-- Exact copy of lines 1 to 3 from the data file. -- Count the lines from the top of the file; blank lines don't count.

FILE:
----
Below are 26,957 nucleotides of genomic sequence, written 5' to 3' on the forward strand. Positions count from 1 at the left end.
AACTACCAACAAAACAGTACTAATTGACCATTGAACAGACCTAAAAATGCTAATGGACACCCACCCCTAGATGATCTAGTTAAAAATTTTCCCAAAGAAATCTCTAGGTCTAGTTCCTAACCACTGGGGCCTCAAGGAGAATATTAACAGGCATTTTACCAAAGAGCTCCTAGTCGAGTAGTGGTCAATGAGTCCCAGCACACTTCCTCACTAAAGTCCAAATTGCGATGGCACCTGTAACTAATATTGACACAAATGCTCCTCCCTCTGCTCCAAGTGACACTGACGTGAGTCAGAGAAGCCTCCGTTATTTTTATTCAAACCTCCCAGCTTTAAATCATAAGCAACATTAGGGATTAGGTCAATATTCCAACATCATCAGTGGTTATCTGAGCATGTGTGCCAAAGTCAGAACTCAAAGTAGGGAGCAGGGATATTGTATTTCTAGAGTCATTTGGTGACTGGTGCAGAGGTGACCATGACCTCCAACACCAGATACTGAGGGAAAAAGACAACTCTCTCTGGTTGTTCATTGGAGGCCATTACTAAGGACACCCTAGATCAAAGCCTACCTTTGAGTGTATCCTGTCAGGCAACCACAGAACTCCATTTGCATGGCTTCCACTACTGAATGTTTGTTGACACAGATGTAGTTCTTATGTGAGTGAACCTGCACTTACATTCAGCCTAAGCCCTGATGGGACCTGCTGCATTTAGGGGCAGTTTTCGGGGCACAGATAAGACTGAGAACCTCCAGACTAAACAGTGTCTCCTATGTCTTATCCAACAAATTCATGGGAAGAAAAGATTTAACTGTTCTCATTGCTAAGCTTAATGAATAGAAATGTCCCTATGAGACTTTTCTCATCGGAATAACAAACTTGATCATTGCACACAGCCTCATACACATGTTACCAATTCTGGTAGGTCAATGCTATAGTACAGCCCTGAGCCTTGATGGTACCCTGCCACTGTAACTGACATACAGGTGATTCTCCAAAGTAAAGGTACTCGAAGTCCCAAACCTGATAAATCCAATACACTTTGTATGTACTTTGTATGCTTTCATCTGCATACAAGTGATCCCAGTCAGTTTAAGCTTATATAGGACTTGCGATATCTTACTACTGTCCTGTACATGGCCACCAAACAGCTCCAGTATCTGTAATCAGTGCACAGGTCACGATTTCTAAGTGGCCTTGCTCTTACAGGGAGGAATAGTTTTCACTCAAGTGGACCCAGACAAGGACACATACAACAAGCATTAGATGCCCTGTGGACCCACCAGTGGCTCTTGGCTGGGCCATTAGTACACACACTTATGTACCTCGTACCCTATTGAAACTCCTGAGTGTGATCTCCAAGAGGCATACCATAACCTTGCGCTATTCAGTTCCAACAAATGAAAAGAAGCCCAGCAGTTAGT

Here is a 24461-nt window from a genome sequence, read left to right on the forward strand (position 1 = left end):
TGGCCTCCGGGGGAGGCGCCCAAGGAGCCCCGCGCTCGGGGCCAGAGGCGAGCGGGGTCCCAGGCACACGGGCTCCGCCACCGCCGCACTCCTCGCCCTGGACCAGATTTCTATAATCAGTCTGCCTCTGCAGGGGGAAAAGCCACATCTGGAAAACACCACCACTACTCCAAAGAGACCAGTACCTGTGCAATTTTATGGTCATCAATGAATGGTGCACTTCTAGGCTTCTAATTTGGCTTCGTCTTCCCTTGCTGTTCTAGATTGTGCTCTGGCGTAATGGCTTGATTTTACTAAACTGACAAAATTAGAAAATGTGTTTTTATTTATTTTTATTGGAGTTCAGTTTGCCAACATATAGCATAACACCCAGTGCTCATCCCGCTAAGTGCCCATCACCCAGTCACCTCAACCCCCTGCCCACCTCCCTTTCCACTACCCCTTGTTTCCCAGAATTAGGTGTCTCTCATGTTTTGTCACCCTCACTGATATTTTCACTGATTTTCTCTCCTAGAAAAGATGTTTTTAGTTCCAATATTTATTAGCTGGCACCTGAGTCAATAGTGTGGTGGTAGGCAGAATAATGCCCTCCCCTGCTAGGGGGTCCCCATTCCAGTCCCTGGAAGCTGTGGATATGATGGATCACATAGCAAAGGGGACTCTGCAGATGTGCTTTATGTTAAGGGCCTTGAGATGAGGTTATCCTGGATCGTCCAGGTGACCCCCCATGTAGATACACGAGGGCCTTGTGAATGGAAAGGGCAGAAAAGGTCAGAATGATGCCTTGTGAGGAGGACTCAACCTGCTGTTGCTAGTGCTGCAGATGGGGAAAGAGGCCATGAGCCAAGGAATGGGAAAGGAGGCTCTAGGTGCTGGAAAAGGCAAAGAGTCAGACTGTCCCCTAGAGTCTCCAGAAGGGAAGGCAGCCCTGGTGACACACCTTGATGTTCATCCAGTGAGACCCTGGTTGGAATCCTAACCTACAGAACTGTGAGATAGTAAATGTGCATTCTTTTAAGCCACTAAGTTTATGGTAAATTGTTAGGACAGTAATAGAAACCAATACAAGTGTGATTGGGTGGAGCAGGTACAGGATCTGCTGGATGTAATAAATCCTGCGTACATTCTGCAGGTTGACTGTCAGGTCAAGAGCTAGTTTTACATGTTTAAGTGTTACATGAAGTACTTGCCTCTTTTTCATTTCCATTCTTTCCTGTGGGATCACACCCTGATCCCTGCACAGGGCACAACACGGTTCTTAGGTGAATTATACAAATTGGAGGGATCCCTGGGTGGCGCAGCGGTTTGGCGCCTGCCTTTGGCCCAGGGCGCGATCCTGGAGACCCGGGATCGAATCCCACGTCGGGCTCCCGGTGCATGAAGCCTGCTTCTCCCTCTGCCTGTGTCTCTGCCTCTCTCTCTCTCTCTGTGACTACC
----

Below are 26,957 nucleotides of genomic sequence, written 5' to 3' on the forward strand. Positions count from 1 at the left end.
AACTACCAACAAAACAGTACTAATTGACCATTGAACAGACCTAAAAATGCTAATGGACACCCACCCCTAGATGATCTAGTTAAAAATTTTCCCAAAGAAATCTCTAGGTCTAGTTCCTAACCACTGGGGCCTCAAGGAGAATATTAACAGGCATTTTACCAAAGAGCTCCTAGTCGAGTAGTGGTCAATGAGTCCCAGCACACTTCCTCACTAAAGTCCAAATTGCGATGGCACCTGTAACTAATATTGACACAAATGCTCCTCCCTCTGCTCCAAGTGACACTGACGTGAGTCAGAGAAGCCTCCGTTATTTTTATTCAAACCTCCCAGCTTTAAATCATAAGCAACATTAGGGATTAGGTCAATATTCCAACATCATCAGTGGTTATCTGAGCATGTGTGCCAAAGTCAGAACTCAAAGTAGGGAGCAGGGATATTGTATTTCTAGAGTCATTTGGTGACTGGTGCAGAGGTGACCATGACCTCCAACACCAGATACTGAGGGAAAAAGACAACTCTCTCTGGTTGTTCATTGGAGGCCATTACTAAGGACACCCTAGATCAAAGCCTACCTTTGAGTGTATCCTGTCAGGCAACCACAGAACTCCATTTGCATGGCTTCCACTACTGAATGTTTGTTGACACAGATGTAGTTCTTATGTGAGTGAACCTGCACTTACATTCAGCCTAAGCCCTGATGGGACCTGCTGCATTTAGGGGCAGTTTTCGGGGCACAGATAAGACTGAGAACCTCCAGACTAAACAGTGTCTCCTATGTCTTATCCAACAAATTCATGGGAAGAAAAGATTTAACTGTTCTCATTGCTAAGCTTAATGAATAGAAATGTCCCTATGAGACTTTTCTCATCGGAATAACAAACTTGATCATTGCACACAGCCTCATACACATGTTACCAATTCTGGTAGGTCAATGCTATAGTACAGCCCTGAGCCTTGATGGTACCCTGCCACTGTAACTGACATACAGGTGATTCTCCAAAGTAAAGGTACTCGAAGTCCCAAACCTGATAAATCCAATACACTTTGTATGTACTTTGTATGCTTTCATCTGCATACAAGTGATCCCAGTCAGTTTAAGCTTATATAGGACTTGCGATATCTTACTACTGTCCTGTACATGGCCACCAAACAGCTCCAGTATCTGTAATCAGTGCACAGGTCACGATTTCTAAGTGGCCTTGCTCTTACAGGGAGGAATAGTTTTCACTCAAGTGGACCCAGACAAGGACACATACAACAAGCATTAGATGCCCTGTGGACCCACCAGTGGCTCTTGGCTGGGCCATTAGTACACACACTTATGTACCTCGTACCCTATTGAAACTCCTGAGTGTGATCTCCAAGAGGCATACCATAACCTTGCGCTATTCAGTTCCAACAAATGAAAAGAAGCCCAGCAGTTAGT

Here is a 24461-nt window from a genome sequence, read left to right on the forward strand (position 1 = left end):